Senate Education Committee advances Phillips-Hill bill that eliminates needless mandates


HARRISBURG – The Senate Education Committee approved a measure that would strip excessive mandates from the state’s Education Code, according to the bill’s sponsor Senator Kristin Phillips-Hill (R-York).

Senate Bill 462 removes 34 mandates in the state’s law pertaining to education oversight.

“One of the biggest frustrations I hear from local educators is the burdensome and completely outdated regulations on the books affecting our teachers and their ability to do what they do best: educate our next generation,” Phillips-Hill said. “We need a comprehensive look throughout all of state government’s laws and regulations, which I am also proposing, but in the interim, I hope these nearly three dozen mandates show that we are long overdue for a deep cleaning of our state’s archaic and onerous laws.”

Mandates that will be removed from the state’s education code include:

₋         A 1993 report on racial and ethnic groupings.

₋         A 2001 study of internet instruction for public schools.

₋         A law that permits schools to adopt a corporate seal.

₋         A law pertaining to oversight and salaries of school watchmen.

₋         A law requiring every school district receive a bound copy of all new school laws.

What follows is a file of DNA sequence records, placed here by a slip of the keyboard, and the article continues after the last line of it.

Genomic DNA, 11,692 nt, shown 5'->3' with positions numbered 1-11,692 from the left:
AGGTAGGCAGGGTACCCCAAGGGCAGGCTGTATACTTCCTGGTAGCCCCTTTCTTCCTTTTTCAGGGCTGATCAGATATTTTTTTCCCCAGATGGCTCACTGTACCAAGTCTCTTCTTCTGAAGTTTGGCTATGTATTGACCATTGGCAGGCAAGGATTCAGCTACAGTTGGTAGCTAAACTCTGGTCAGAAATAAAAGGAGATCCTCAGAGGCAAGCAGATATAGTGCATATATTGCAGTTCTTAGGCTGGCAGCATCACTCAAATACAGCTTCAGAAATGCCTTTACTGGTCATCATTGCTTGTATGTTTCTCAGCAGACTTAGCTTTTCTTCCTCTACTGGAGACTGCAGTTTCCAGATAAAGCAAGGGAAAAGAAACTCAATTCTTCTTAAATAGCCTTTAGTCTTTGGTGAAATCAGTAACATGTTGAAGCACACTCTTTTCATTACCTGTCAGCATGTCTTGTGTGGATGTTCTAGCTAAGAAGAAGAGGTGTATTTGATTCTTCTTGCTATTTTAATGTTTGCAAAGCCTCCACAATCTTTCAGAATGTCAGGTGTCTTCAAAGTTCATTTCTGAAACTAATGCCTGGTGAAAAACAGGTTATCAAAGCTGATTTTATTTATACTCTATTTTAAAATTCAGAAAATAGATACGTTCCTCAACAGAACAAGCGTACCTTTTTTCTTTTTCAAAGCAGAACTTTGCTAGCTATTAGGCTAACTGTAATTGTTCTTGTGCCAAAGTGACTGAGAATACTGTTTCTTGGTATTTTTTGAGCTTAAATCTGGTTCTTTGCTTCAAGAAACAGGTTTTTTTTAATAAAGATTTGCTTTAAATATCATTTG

₋         A 1964 law requiring county board of school directors to prepare a plan of organization for administrative units for the county.

₋         A law pertaining to state plan for educational broadcasting.

₋         A law allowing for certain schools to purchase and/or build homes for principals, teachers and/or custodians.

₋         A law requiring heat stoves to be shielded by galvanized iron.

₋         A law requiring every classroom to have a thermometer.

₋         A 1925 law requiring all doors to open outward.

₋         A law relating to coordination with the Works Progress Administration, which was created as part of President Roosevelt’s New Deal in 1935.

₋         A law pertaining to summer school oversight.

₋         A law prohibiting the use of telephone pagers and beepers on school grounds.

₋         A law requiring reports to the governor on expending school food programs.

₋         A law requiring the Department of Education to recommend anti-truancy programs.

₋         A law pertaining to county medical directors who deal with children who are deaf under the age of six.

₋         A report due in 1996.

₋         A law allowing school districts to provide care and treatment of vision, dental and hearing for students.

₋         A law requiring each local education agency to establish a wellness policy by the first day of the 2006-2007 school year.

₋         A program that uses federal funds to establish state grant for a summer foreign language academy.

₋         Laws pertaining to excess monthly reporting by teachers of attendance and other statistics.

₋         Laws pertaining to annual reports by the Department of Education on certain programs to the General Assembly.

₋         A 1961 law dealing with expenses and reimbursements for vocational education.

₋         A law relating to teacher certifications for evening schools.

₋         A law pertaining to a state medical educational loan assistance program.

₋         A law requiring a 1989 study on out-of-state tax credits.

The legislation moves to the full Senate for its consideration.

You can listen to Senator Phillips-Hill’s remarks here.